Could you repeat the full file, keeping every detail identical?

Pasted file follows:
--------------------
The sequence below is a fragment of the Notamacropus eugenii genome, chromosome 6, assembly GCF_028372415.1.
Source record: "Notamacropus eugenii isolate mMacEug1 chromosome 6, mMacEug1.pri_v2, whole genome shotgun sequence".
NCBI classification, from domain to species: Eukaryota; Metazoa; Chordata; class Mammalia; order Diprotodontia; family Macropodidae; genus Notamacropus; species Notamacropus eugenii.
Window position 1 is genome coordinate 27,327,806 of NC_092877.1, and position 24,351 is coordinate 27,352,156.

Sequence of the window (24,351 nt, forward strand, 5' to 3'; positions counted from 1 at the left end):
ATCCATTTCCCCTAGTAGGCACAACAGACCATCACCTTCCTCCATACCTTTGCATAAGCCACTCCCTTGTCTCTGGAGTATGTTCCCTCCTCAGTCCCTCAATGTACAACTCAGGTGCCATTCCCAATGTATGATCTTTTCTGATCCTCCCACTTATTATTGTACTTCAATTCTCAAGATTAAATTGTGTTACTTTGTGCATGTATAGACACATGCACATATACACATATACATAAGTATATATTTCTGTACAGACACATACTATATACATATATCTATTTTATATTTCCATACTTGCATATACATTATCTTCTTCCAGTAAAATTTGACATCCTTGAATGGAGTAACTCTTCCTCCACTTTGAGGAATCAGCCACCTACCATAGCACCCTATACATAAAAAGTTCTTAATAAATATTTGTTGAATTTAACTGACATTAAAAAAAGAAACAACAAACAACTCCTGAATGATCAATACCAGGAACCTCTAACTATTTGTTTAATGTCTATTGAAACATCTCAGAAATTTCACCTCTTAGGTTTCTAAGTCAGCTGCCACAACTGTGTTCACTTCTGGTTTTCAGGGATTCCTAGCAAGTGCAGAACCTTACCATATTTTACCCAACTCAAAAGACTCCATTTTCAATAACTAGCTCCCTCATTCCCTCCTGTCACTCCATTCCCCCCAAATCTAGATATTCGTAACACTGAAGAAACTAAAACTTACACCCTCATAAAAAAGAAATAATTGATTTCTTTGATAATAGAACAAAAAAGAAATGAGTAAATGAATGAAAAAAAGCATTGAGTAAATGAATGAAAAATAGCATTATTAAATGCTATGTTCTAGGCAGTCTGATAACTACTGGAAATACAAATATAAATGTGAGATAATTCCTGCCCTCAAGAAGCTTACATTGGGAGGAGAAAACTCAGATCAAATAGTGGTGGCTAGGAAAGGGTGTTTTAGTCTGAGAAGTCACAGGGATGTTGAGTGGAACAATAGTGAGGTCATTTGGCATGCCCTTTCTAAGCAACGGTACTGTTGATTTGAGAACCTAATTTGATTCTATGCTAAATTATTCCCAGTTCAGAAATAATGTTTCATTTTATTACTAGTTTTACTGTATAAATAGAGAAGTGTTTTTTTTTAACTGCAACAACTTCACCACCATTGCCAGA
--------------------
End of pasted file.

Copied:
The sequence below is a fragment of the Notamacropus eugenii genome, chromosome 6, assembly GCF_028372415.1.
Source record: "Notamacropus eugenii isolate mMacEug1 chromosome 6, mMacEug1.pri_v2, whole genome shotgun sequence".
NCBI classification, from domain to species: Eukaryota; Metazoa; Chordata; class Mammalia; order Diprotodontia; family Macropodidae; genus Notamacropus; species Notamacropus eugenii.
Window position 1 is genome coordinate 27,327,806 of NC_092877.1, and position 24,351 is coordinate 27,352,156.

Sequence of the window (24,351 nt, forward strand, 5' to 3'; positions counted from 1 at the left end):
ATCCATTTCCCCTAGTAGGCACAACAGACCATCACCTTCCTCCATACCTTTGCATAAGCCACTCCCTTGTCTCTGGAGTATGTTCCCTCCTCAGTCCCTCAATGTACAACTCAGGTGCCATTCCCAATGTATGATCTTTTCTGATCCTCCCACTTATTATTGTACTTCAATTCTCAAGATTAAATTGTGTTACTTTGTGCATGTATAGACACATGCACATATACACATATACATAAGTATATATTTCTGTACAGACACATACTATATACATATATCTATTTTATATTTCCATACTTGCATATACATTATCTTCTTCCAGTAAAATTTGACATCCTTGAATGGAGTAACTCTTCCTCCACTTTGAGGAATCAGCCACCTACCATAGCACCCTATACATAAAAAGTTCTTAATAAATATTTGTTGAATTTAACTGACATTAAAAAAAGAAACAACAAACAACTCCTGAATGATCAATACCAGGAACCTCTAACTATTTGTTTAATGTCTATTGAAACATCTCAGAAATTTCACCTCTTAGGTTTCTAAGTCAGCTGCCACAACTGTGTTCACTTCTGGTTTTCAGGGATTCCTAGCAAGTGCAGAACCTTACCATATTTTACCCAACTCAAAAGACTCCATTTTCAATAACTAGCTCCCTCATTCCCTCCTGTCACTCCATTCCCCCCAAATCTAGATATTCGTAACACTGAAGAAACTAAAACTTACACCCTCATAAAAAAGAAATAATTGATTTCTTTGATAATAGAACAAAAAAGAAATGAGTAAATGAATGAAAAAAAGCATTGAGTAAATGAATGAAAAATAGCATTATTAAATGCTATGTTCTAGGCAGTCTGATAACTACTGGAAATACAAATATAAATGTGAGATAATTCCTGCCCTCAAGAAGCTTACATTGGGAGGAGAAAACTCAGATCAAATAGTGGTGGCTAGGAAAGGGTGTTTTAGTCTGAGAAGTCACAGGGATGTTGAGTGGAACAATAGTGAGGTCATTTGGCATGCCCTTTCTAAGCAACGGTACTGTTGATTTGAGAACCTAATTTGATTCTATGCTAAATTATTCCCAGTTCAGAAATAATGTTTCATTTTATTACTAGTTTTACTGTATAAATAGAGAAGTGTTTTTTTTTAACTGCAACAACTTCACCACCATTGCCAGA